In Study 1, Latino middle school students exposed to a family affirmation outperformed Latino students exposed to a self-affirmation. In Study 2, Latino college students exposed to a family affirmation outperformed Latino students exposed to a self-affirmation and outperformed European American students across conditions. European American students performed equally well across conditions. The findings suggest that culture provides a meaningful framework for developing effective classroom strategies.

Native American students encounter limited exposure to positive representations (i.e., role models) in the academic domain. This underrepresentation threatens students’ identities in the classroom, subsequently decreasing feelings of school belonging and negatively impacting academic performance (Walton & Cohen, 2007). Two studies examined how different methods for providing self-relevant representations affect belonging for underrepresented Native American middle school students. These findings suggest that positive, self-relevant representations can alleviate the effects of underrepresentation for Native American students.

Mass media plays a substantial role in the way social groups understand themselves and are understood by others. Some social groups, like Native Americans, are rarely portrayed in mass media and, in the rare cases they appear, they are typically depicted in a stereotypical and historical fashion. The lack of contemporary representation of Native Americans in the media limits the ways in which Native Americans understand what is possible for themselves and how they see themselves fitting in to contemporary domains (e.g., education and employment) of social life. In this article, we contend that the invisibility of Native Americans in the media undermines self-understanding by homogenizing Native American identity, creating narrow and limiting identity prototypes for Native Americans, and evoking deindividuation and self-stereotyping among contemporary Native Americans.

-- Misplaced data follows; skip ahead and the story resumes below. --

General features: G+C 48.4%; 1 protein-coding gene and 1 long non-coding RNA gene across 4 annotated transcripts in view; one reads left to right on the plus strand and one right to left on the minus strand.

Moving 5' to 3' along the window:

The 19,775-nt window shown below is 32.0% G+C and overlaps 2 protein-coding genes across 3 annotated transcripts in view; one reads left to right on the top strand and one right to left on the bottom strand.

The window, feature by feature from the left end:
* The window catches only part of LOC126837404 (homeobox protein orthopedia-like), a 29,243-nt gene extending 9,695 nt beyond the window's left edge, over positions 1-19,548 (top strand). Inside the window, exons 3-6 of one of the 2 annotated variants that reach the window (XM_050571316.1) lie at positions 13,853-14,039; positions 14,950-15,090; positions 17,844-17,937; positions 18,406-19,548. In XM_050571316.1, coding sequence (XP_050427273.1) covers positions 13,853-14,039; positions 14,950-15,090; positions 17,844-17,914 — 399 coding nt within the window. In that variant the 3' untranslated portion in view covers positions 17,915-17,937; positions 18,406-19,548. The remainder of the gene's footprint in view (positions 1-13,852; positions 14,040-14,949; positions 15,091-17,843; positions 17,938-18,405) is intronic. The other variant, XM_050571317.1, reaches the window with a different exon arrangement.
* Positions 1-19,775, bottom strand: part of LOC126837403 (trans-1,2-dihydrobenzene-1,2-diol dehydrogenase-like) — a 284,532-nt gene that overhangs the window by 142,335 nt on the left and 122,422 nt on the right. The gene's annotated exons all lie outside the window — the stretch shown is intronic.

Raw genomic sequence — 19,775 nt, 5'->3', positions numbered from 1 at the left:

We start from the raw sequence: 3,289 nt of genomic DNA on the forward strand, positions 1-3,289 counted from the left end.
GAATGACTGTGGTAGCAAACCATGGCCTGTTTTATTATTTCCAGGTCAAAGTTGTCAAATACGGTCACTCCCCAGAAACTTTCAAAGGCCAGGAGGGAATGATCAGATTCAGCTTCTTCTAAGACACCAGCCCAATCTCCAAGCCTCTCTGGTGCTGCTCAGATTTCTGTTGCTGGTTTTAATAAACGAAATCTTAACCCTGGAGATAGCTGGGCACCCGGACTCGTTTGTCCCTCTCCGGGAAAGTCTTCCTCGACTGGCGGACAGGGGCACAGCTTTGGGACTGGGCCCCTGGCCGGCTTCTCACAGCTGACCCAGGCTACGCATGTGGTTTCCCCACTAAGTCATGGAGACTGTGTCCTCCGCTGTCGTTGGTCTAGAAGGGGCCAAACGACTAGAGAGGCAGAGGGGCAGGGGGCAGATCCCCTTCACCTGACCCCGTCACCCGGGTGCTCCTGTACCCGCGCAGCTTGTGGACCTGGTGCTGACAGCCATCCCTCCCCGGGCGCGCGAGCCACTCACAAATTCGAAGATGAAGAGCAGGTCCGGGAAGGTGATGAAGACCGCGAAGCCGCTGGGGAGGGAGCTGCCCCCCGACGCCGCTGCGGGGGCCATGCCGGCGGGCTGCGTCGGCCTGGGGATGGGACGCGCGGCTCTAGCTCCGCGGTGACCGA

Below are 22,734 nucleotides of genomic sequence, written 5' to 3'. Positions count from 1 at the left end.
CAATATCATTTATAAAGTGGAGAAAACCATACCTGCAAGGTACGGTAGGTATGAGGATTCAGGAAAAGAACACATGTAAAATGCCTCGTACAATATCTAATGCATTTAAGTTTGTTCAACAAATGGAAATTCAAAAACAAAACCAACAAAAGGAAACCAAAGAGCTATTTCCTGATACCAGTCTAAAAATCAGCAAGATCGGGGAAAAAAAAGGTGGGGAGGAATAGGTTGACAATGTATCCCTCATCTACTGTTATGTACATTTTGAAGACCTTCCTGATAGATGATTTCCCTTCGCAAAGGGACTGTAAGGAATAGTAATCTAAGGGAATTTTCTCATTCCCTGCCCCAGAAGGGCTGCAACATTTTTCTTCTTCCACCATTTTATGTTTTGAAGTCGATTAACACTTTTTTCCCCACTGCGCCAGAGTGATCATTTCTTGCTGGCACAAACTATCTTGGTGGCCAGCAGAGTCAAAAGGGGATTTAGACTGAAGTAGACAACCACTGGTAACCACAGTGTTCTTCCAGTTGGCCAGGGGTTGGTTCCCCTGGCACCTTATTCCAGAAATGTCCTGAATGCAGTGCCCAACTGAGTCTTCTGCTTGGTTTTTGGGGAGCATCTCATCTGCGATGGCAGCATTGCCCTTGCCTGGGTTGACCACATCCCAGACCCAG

The authors propose a cultural mismatch theory that identifies one source of the social class achievement gap between first-generation and continuing-generation college students. Four studies test the hypothesis that first-generation students underperform because interdependent norms from their mostly working-class backgrounds constitute a mismatch with middle-class independent norms prevalent in universities. First, surveys of university administrators revealed that American universities focus primarily on norms of independence. Second, a longitudinal survey revealed that universities' focus on independence does not match first-generation students' relatively interdependent motives for attending college and that this cultural mismatch is associated with lower grades. Finally, 2 experiments revealed that representing the university culture in terms of independence (i.e., paving one's own paths) rendered academic tasks difficult and, thereby, undermined first-generation students' performance. Conversely, representing the university culture in terms of interdependence (i.e., being part of a community) reduced this sense of difficulty and eliminated the performance gap without adverse consequences for continuing-generation students.